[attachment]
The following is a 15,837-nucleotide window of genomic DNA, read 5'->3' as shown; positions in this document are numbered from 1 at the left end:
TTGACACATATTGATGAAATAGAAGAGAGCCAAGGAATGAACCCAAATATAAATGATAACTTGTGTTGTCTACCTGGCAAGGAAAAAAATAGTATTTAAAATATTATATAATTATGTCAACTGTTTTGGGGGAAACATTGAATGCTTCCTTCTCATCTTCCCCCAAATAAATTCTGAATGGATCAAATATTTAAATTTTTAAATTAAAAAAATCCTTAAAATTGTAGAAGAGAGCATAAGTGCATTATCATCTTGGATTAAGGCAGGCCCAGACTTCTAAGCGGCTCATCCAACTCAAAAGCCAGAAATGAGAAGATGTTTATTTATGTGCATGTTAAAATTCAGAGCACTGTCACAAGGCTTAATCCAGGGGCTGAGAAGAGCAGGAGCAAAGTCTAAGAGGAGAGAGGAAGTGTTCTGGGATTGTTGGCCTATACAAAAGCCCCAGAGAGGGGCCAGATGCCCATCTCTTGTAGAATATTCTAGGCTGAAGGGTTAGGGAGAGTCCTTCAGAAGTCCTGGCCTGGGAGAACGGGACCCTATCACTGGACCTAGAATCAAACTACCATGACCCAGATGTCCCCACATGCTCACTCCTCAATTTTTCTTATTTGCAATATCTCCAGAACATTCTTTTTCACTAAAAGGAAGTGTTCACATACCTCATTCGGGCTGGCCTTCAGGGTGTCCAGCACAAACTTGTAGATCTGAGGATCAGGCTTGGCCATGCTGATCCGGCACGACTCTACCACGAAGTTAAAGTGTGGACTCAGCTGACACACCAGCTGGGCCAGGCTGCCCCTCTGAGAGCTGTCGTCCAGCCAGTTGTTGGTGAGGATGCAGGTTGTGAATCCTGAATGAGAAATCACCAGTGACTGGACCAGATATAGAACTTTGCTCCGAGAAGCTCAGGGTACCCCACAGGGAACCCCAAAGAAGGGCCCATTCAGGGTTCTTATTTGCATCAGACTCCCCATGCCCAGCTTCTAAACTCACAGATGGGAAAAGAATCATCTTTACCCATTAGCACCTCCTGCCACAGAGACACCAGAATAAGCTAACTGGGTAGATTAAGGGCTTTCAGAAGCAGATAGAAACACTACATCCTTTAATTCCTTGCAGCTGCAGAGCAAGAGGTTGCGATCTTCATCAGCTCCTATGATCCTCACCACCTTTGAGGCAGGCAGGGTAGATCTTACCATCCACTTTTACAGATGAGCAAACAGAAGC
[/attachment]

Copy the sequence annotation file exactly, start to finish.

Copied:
The following is a 15,837-nucleotide window of genomic DNA, read 5'->3' as shown; positions in this document are numbered from 1 at the left end:
TTGACACATATTGATGAAATAGAAGAGAGCCAAGGAATGAACCCAAATATAAATGATAACTTGTGTTGTCTACCTGGCAAGGAAAAAAATAGTATTTAAAATATTATATAATTATGTCAACTGTTTTGGGGGAAACATTGAATGCTTCCTTCTCATCTTCCCCCAAATAAATTCTGAATGGATCAAATATTTAAATTTTTAAATTAAAAAAATCCTTAAAATTGTAGAAGAGAGCATAAGTGCATTATCATCTTGGATTAAGGCAGGCCCAGACTTCTAAGCGGCTCATCCAACTCAAAAGCCAGAAATGAGAAGATGTTTATTTATGTGCATGTTAAAATTCAGAGCACTGTCACAAGGCTTAATCCAGGGGCTGAGAAGAGCAGGAGCAAAGTCTAAGAGGAGAGAGGAAGTGTTCTGGGATTGTTGGCCTATACAAAAGCCCCAGAGAGGGGCCAGATGCCCATCTCTTGTAGAATATTCTAGGCTGAAGGGTTAGGGAGAGTCCTTCAGAAGTCCTGGCCTGGGAGAACGGGACCCTATCACTGGACCTAGAATCAAACTACCATGACCCAGATGTCCCCACATGCTCACTCCTCAATTTTTCTTATTTGCAATATCTCCAGAACATTCTTTTTCACTAAAAGGAAGTGTTCACATACCTCATTCGGGCTGGCCTTCAGGGTGTCCAGCACAAACTTGTAGATCTGAGGATCAGGCTTGGCCATGCTGATCCGGCACGACTCTACCACGAAGTTAAAGTGTGGACTCAGCTGACACACCAGCTGGGCCAGGCTGCCCCTCTGAGAGCTGTCGTCCAGCCAGTTGTTGGTGAGGATGCAGGTTGTGAATCCTGAATGAGAAATCACCAGTGACTGGACCAGATATAGAACTTTGCTCCGAGAAGCTCAGGGTACCCCACAGGGAACCCCAAAGAAGGGCCCATTCAGGGTTCTTATTTGCATCAGACTCCCCATGCCCAGCTTCTAAACTCACAGATGGGAAAAGAATCATCTTTACCCATTAGCACCTCCTGCCACAGAGACACCAGAATAAGCTAACTGGGTAGATTAAGGGCTTTCAGAAGCAGATAGAAACACTACATCCTTTAATTCCTTGCAGCTGCAGAGCAAGAGGTTGCGATCTTCATCAGCTCCTATGATCCTCACCACCTTTGAGGCAGGCAGGGTAGATCTTACCATCCACTTTTACAGATGAGCAAACAGAAGC